PARIS — The French state-owned savings institution that is purchasing a large stake in satellite-fleet operator Eutelsat said it is acting as a long-term investor seeking stable cash flows and not as a proxy for the French government.
The Caisse des Depots (CDC) also said it is not interested in taking control of Eutelsat.
CDC spokesman Philippe Puyau said Dec. 7 that the organization, which reports to the French parliament, not the government administration, has an established record of purchasing non-controlling interest in companies with growing revenue streams. He said CDC investments are made on their merits and not as part of a French government strategy.
“This is not a case of economic patriotism,” Puyau said, referring to the current French government policy of arranging private-sector financial transactions to keep out non-French investors. “We have our own consultative committee made up of independent directors, and by French law we are protected from certain [government] pressures and solicitations.”
The Paris-based CDC’s Dec. 7 announcement that it is buying the 25.5 percent stake in Eutelsat held by the Eurazeo investment company came just two days after Spain’s Abertis industrial conglomerate agreed to purchase 32 percent of Eutelsat from three private-equity groups.
Eutelsat Chief Executive Giuliano Berretta said in a Dec. 7 statement that the back-to-back deals signal “the end of the reorganization of the capital of our group.” Like Abertis, CDC is purchasing a large enough stake in Eutelsat to be able to consolidate the shareholding in its financial statements, but not large enough to give it operational control of Eutelsat.
Eutelsat shares, traded on the Paris-based Euronext exchange, fell on the news. Investors who had bid up the stock in recent months hoping for a generous offer from a buyer seeking control of Eutelsat concluded that such a transaction is now unlikely.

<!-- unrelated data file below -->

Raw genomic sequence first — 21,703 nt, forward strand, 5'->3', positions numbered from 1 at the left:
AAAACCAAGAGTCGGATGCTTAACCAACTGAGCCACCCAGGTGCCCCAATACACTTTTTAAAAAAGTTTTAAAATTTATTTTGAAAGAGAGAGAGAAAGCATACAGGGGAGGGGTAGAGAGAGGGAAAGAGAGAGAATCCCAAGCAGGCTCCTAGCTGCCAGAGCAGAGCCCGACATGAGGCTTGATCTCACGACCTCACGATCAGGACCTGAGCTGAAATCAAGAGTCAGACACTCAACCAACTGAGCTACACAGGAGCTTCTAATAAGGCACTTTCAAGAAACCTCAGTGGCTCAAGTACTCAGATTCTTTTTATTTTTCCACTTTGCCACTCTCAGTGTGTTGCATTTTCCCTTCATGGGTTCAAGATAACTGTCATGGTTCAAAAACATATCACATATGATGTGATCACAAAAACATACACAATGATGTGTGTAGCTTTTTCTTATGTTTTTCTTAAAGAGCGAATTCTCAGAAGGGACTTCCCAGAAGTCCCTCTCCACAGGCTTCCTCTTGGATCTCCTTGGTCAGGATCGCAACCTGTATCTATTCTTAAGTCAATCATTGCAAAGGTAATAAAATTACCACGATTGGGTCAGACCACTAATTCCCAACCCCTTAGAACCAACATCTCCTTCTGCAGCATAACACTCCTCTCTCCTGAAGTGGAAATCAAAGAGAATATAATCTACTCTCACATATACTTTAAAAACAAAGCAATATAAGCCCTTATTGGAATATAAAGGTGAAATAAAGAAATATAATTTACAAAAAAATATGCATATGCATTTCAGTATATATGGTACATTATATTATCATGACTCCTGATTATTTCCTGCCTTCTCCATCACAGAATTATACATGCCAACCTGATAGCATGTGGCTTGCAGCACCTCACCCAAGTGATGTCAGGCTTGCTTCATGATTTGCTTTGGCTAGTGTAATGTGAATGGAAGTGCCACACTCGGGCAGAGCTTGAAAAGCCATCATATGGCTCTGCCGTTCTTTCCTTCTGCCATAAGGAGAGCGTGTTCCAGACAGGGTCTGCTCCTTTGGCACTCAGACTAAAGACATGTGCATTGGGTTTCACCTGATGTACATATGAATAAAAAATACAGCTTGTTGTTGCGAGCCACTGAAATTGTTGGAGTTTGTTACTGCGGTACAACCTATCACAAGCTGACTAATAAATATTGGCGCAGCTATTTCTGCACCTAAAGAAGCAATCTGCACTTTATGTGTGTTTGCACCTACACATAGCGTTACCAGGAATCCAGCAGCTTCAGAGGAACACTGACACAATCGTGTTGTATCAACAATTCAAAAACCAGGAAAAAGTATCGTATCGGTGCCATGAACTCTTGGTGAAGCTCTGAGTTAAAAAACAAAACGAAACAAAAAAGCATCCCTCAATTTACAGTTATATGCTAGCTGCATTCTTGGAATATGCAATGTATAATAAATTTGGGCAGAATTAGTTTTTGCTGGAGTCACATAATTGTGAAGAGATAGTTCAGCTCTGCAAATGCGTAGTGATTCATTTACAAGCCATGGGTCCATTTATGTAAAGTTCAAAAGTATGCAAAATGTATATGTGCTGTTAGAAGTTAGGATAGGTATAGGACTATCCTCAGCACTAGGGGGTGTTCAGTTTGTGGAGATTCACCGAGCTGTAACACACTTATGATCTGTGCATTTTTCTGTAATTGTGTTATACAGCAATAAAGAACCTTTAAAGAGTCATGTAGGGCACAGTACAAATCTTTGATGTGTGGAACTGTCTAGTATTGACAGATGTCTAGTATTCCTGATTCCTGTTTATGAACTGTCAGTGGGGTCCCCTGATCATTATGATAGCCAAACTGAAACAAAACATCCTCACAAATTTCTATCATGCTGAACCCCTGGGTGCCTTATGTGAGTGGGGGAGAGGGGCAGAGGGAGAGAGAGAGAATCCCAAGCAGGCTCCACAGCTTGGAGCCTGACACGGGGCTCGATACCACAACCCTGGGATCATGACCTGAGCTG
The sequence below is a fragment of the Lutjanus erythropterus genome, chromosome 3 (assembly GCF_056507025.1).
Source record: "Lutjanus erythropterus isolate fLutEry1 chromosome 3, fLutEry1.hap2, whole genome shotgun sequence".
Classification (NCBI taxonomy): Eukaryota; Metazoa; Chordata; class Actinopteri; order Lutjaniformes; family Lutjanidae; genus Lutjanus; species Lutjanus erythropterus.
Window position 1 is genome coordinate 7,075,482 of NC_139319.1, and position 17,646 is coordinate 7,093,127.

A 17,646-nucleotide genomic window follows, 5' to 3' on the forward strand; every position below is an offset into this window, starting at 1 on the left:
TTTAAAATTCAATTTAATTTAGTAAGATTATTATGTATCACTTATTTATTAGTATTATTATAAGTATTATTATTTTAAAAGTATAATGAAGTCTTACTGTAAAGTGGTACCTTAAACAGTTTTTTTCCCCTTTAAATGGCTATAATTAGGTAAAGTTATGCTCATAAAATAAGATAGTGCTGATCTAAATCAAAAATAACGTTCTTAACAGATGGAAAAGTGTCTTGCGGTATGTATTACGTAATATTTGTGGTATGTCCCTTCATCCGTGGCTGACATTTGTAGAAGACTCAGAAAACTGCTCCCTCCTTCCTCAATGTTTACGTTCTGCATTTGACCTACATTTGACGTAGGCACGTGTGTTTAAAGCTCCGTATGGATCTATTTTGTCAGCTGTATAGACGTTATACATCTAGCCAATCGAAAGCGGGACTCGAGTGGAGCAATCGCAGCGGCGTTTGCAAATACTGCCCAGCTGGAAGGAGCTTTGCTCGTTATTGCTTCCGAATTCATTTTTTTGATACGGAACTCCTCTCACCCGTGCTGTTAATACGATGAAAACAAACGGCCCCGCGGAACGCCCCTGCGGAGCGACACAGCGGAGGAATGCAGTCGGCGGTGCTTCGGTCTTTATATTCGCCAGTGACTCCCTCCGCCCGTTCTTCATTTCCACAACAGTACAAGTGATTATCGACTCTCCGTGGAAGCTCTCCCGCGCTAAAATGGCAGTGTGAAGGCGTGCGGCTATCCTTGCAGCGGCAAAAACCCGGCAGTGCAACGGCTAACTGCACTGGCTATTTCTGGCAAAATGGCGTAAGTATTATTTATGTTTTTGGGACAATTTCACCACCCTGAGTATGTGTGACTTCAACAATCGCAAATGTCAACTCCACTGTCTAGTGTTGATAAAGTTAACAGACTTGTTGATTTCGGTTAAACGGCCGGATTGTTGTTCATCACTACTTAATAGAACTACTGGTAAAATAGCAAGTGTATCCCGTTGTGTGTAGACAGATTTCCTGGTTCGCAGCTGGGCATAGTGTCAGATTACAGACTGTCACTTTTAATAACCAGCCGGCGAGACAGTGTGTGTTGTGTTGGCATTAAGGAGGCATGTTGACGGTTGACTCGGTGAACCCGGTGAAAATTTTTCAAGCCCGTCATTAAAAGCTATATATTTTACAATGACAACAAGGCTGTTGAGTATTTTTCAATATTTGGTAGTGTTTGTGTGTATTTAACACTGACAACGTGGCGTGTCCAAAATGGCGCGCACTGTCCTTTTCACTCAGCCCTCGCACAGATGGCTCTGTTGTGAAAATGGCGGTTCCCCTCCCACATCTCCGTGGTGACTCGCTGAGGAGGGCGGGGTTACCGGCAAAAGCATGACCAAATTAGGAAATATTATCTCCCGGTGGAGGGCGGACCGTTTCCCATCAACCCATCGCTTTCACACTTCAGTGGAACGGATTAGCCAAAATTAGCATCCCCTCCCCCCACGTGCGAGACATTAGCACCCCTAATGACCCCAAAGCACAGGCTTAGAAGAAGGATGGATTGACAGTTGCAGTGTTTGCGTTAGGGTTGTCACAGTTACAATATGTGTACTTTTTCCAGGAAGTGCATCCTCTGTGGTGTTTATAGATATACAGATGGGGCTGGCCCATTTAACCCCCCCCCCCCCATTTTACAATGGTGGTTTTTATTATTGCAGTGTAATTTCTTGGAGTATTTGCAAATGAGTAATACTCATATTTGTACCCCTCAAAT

CDC is paying 15.70 euros per Eutelsat share, giving the deal a total value of 862.7 million euros ($1.15 billion). When added to CDC’s existing Eutelsat ownership, the savings institution will have a total stake in Eutelsat of 26.15 percent.
The Abertis and CDC transactions both must clear regulatory review. Once they are effective, Eutelsat will be owned 32 percent by Abertis, 26.15 percent by CDC, and 7 percent by various telecommunications companies and Eutelsat employees. The rest is publicly traded.
With its private-equity owners getting restless and no anchor shareholder present, Eutelsat was facing the possibility of a buyout by a financial or a strategic investor. Eutelsat’s principal European competitor,Global of Luxembourg, had speculated that Eutelsat would be purchased outright within a year.
In a Dec. 5 conference call, officials from Barcelona-based Abertis said they have no intention of bidding for full control of Eutelsat.
Carlos Sagasta, director of finance, planning and control at Abertis telecom, said Abertis had “no serious discussions” with Eurazeo about taking over that company’s stake. He said Abertis had no competitors in negotiating the purchase from the private-equity companies.
The Abertis purchase, to be financed by debt, is valued at 1.07 billion euros , or 15.50 euros per share. Abertis officials said they hoped the deal would spur closer links between Eutelsat and Spain’s Hispasat satellite operator. Eutelsat owns 28 percent of Hispasat, and Abertis is Hispasat’s second-largest customer for television broadcast capacity.
Puyau said the fact that CDC’s 15.70-euro price is not significantly higher than the Abertis price may be explained by the simplicity of the CDC-Eurazeo transaction.
“We are buying our stake in one bloc, whereas Abertis’ purchase was conducted with three other shareholders,” Puyau said Dec. 7. “We are talking about a 1.3 percent price difference. This is not significant.”
Abertis is purchasing the Eutelsat stakes held by private-equity investors Texas Pacific Group and Spectrum Equity investors, Texas Pacific Group, Cinven and affiliates of Goldman Sachs. In a separate but related transaction, Lehman Brothers International (Europe) is purchasing a 2 percent stake in Eutelsat, also for 15.50 per share, from this same group of private-equity shareholders. The move made it easier for Abertis to conclude its purchase and remain under the 33 percent threshold for management control, which would have triggered an investigation by French stock-market authorities.
The Abertis deal is valued at 9.1 times the ratio of Eutelsat’s enterprise value to its EBITDA, or earnings before interest, taxes, depreciation and amortization. Enterprise value is a measure of what the market believes a company’s operations are worth. Officials from Abertis said in a Dec. 5 conference call that this ratio compares favorably with two recent satellite-telecommunications transactions.
They also said Eutelsat has the satellite industry’s highest gross margins. Adding a Eutelsat stake to Abertis Telecom will result in synergies that they declined to quantify. The transaction, which must be approved by European regulators, is expected to close within 60 days, Sagasta said.